The appearance of a galaxy can depend strongly on the color
of the light with which it is viewed. The Hubble Heritage image
of NGC 6782 illustrates a pronounced example of this effect. This
spiral galaxy, when seen in visible light, exhibits tightly wound
spiral arms that give it a pinwheel shape similar to that of many
other spirals. However, when the galaxy is viewed in ultraviolet
light with NASA’s Hubble Space Telescope, its shape is startlingly

Ultraviolet light has a shorter wavelength than ordinary visible
light, and is emitted from stars that are much hotter than the Sun.
At ultraviolet wavelengths, which are rendered as blue in the Hubble
image, NGC 6782 shows a spectacular, nearly circular bright ring
surrounding its nucleus. The ring marks the presence of many recently
formed hot stars.

Two faint, dusty spiral arms emerge from the outer edge of the
blue ring and are seen silhouetted against the golden light of older
and fainter stars. A scattering of blue stars at the outer edge
of NGC 6782 in the shape of two dim spiral arms shows that some
star formation is occurring there too. The inner ring surrounds
a small central bulge and a bar of stars, dust, and gas. This ring
is itself part of a larger dim bar that ends in these two outer
spiral arms. Astronomers are trying to understand the relationship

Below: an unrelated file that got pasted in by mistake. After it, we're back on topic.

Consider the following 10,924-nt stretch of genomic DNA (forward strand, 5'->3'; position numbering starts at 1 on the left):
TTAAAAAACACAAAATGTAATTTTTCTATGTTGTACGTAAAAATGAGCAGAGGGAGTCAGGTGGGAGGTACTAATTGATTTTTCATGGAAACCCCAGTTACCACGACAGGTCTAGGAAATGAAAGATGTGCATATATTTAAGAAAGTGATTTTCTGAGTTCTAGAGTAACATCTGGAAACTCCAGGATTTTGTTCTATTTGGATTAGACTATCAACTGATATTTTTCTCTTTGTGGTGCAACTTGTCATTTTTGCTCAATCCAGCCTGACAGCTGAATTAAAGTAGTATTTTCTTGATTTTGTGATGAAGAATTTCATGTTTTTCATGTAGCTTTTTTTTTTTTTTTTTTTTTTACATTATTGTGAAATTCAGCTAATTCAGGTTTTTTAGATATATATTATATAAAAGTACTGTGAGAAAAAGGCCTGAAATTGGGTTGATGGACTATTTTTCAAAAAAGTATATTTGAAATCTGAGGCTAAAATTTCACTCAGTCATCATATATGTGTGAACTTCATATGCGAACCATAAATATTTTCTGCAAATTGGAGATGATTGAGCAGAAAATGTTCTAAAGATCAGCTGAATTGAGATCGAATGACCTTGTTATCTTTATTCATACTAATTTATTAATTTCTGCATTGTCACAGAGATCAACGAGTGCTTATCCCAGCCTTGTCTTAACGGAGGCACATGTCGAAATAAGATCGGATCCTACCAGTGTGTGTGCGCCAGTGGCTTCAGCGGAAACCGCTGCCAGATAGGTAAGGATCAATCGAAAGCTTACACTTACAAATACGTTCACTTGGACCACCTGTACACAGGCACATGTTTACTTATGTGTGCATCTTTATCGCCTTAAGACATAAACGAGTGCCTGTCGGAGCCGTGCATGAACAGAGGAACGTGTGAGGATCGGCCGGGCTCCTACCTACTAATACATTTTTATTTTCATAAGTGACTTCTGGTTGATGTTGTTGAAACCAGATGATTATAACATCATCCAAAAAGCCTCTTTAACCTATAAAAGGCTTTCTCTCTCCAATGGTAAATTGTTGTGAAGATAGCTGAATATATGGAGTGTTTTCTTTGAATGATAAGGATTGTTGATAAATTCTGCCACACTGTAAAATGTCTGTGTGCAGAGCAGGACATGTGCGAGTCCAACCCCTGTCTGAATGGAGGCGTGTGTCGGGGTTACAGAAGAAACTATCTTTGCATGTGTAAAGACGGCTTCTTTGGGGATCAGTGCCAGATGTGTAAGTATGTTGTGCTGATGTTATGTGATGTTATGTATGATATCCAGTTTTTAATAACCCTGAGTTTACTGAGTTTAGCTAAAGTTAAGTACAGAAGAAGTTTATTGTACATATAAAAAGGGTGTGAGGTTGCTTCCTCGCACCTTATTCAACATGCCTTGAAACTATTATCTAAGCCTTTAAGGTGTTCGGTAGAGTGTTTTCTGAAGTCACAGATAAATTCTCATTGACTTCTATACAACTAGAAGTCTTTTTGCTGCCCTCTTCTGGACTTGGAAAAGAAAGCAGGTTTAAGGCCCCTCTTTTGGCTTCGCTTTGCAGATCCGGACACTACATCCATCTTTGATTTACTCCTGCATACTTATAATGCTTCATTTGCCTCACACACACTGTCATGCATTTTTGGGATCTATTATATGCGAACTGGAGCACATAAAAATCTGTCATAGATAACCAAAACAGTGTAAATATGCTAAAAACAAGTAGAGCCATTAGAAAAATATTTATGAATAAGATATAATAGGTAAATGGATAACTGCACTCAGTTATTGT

between the star formation seen in the ultraviolet light and how
the bars may help localize the star formation into a ring.

NGC 6782 is a relatively nearby galaxy, residing about 183 million
light-years from Earth. The light from galaxies at much larger distances
is stretched to longer, redder wavelengths [“redshifted”], due to
the expansion of the universe. This means that if astronomers want
to compare visible-light images of very distant galaxies with galaxies
in our own neighborhood, they should use ultraviolet images of the
nearby ones. Astronomers find that the distant galaxies tend to
have different structures than nearby ones, even when they use the
correct procedure of comparing visible light in distant galaxies
with ultraviolet light from nearby ones. Since the distant galaxies
are seen as they were billions of years ago, such observations are
evidence that galaxies evolve with time.

The Hubble image of NGC 6782 was taken with the Wide Field Planetary
Camera 2 (WFPC2) in June 2000 as part of an ultraviolet survey of
37 nearby galaxies. The observations were carried out by an international
“Hubble mid-UV team” led by Dr. Rogier Windhorst of Arizona State
University. Additional observations of NGC 6782 were made by the
Hubble Heritage Team in June 2001. The color image was produced
by combining data from both observing programs that were taken through
color filters in the WFPC2 camera that isolated ultraviolet, blue,
visible, and infrared light.

and The Hubble Heritage Team (STScI/AURA)

Acknowledgment: R. Windhorst (ASU)